Archive for the ‘NXT’ Category

A big story with little coverage – Nick Xenophon and his NXT

December 8th, 2014 Comments off

The stultifying impact of the group think that dominates the federal press gallery was never more obvious than at the weekend when the announcement of a new political party went virtually unreported. In my opinion, Nick Xenophon’s announcement that he is taking his independent  ideas national is the most significant political event of 2014. The NXT – the Nick Xenophon Team – should rock the major parties to their very foundations as it boosts the already strong movement by voters away from Liberal, Labor and National. Yet the launch by Senator Xenophon of his new Team was ignored at the weekend and again this morning by the so-called movers and shakers of political journalism. Such reports as you will find are based on an orthodox straight report from AAP with this, stuck away at the bottom of the Sydney Sunday Telegraph, being typical:


Only the Senator’s home town Sunday Mail gave the Xenophon statement the prominence it deserved:

Party time for Mr X

Not that being so stupidly ignored by most of the media will blunt for long the South Australian Senator’s plan to take his attack on the two party system. He is the supreme parliamentary publicist of my 50 years reporting from Canberra. We will be reading and hearing much about NXT in 2015 and beyond.

Here is the full text of the statement that should have been on page one everywhere”

NXT Launch
Speech by Nick Xenophon, 7 December:

The last two weeks in federal parliament are glaring proof that politics in Australia has become so toxic, so negative that its destroying our trust in our democracy, and the ability to fix nation’s problems.

Every couple of years the major political parties have expected us to walk into a polling booth and put a number one in the box of the political party we dislike the least.

Voters are sick of parties that promise one thing before an election and do the opposite afterwards. And they’re sick of the sort of behaviour we’ve been seeing in Parliament.

Now, there are good people in the Coalition and Labor.

But the current two-party system is so suffocating that good politicians can’t do what they believe is the right thing.

Way back in 1988, when the current Parliament House was opened in Canberra, Australians were actively encouraged to walk on the huge lawns above our nation’s capital building.

The designers of Parliament House thought that symbolically, it was incredibly important that any Australian – woman, man, or child – could casually stroll above their elected leaders.

It was a reminder that at the top of our political system are the people – not the pollies, not the donors, not the spin doctors – but the people.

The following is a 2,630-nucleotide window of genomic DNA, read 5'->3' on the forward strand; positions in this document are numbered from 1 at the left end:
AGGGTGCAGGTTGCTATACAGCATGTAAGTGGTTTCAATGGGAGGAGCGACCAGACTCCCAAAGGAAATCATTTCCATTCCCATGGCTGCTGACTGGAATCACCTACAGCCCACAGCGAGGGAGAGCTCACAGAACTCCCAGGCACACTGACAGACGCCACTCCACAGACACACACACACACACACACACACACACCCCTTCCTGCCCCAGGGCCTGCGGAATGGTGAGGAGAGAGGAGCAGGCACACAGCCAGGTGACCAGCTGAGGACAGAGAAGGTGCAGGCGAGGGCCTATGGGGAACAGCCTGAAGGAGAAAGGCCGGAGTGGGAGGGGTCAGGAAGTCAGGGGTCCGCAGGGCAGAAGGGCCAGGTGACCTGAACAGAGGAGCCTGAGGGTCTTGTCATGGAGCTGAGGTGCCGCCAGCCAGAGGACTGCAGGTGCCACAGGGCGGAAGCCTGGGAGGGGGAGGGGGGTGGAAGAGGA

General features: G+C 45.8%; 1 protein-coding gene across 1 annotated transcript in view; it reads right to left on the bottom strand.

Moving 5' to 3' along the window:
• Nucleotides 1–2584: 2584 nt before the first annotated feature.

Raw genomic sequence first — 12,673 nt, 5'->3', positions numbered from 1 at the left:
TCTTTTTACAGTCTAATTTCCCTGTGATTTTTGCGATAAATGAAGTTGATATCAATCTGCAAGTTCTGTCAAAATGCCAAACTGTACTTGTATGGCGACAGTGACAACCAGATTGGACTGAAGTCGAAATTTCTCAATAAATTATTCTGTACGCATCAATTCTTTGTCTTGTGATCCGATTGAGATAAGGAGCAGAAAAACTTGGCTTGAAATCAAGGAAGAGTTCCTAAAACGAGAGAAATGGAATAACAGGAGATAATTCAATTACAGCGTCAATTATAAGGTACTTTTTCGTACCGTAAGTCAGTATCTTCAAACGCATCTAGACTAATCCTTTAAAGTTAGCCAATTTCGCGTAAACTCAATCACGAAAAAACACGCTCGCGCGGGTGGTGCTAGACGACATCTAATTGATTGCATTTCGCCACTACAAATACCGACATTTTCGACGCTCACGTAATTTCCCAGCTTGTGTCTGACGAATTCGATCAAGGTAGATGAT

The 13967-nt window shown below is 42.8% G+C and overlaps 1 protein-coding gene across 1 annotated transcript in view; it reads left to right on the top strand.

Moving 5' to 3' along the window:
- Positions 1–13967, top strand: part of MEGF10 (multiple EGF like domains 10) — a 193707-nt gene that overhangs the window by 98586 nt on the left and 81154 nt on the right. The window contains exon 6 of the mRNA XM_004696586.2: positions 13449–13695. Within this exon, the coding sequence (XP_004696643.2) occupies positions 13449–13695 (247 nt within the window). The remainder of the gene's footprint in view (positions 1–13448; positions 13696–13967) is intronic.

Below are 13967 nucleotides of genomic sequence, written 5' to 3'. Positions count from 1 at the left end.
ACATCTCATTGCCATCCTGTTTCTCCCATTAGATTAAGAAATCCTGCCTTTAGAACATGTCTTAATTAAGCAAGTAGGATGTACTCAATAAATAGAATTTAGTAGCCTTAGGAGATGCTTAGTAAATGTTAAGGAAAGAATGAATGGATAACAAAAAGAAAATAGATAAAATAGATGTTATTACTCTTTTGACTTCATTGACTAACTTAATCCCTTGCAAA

And that’s the way it must always be.

That’s why today I am announcing my intention to launch a new and better national political choice for Australia.

While I’m a little uneasy about using my name for this new choice, I’ve been convinced by others that it’ll make it easier to find NXT on a ballot paper.

NXT is about politics, done differently.

It’s about creating a common sense approach to politics.

NXT will be a centrist choice.

It’s not about left or right, it’s about right or wrong.

It’s about looking at every issue on its merits and working out the best outcome for everyone.

For too long the major parties have cynically got together to block sensible reforms, because of narrow powerful interests. Pokies are a classic and tragic example where the public interest has been crushed by the vested interests of the gambling lobby.

It’s time politicians were honest with the Australian people.

Voters shouldn’t be forced to choose between the left or the right of the political spectrum, when most of us just want to be somewhere in the middle.

For the past few months I have been working with a small team planning this launch.

And in the next year I will find like-minded people to run in every state and territory who share the same common sense approach to politics.

The NXT will be committed to open and honest communication with the Australian people.

We’re not going to spin. We’re not going to rely on fear campaigns.

We’re not going to spend all our efforts trying to make our opponents look bad.

NXT will simply tell you how we see things, get your advice and then tell you straight what we intend to do about it.

If you like what we plan to do, you can vote for us. It’s that simple.

If successful, we will continue the kind of collaborative approach I’ve always employed in my dealings with my fellow Senators.

I believe that a spirit of co-operation should be the norm, not the exception.

That said, real independence will be important to NXT.

We’re not going to be for sale to the highest bidder in the way the major parties sometimes seem to be.

Put simply, you can give NXT money if you like what we do, but you can’t give us money to change what we do.

The NXT wants donors, not owners.

Hopefully the NXT will be able to sustain itself with small donations from ordinary Australians who just want democracy to work for them.

Now, I’ve been in politics for a decade and a half.

And I can’t think of a time when Australian voters have seemed more disillusioned and disengaged.

I cannot tell you how many people have stopped me around the nation, from Broome to Ballarat, from the top end to Tasmania – especially in the last two years – and asked if they will ever be offered a different, better choice in Canberra.

The answer is yes, and that’s why I am sticking my neck out.

Politicians should listen to the people instead of walking all over them.

And they should respect the fact that they are here to serve, not to rule.

That’s what NXT will stand for.

And I hope the people of Australia will support NXT.

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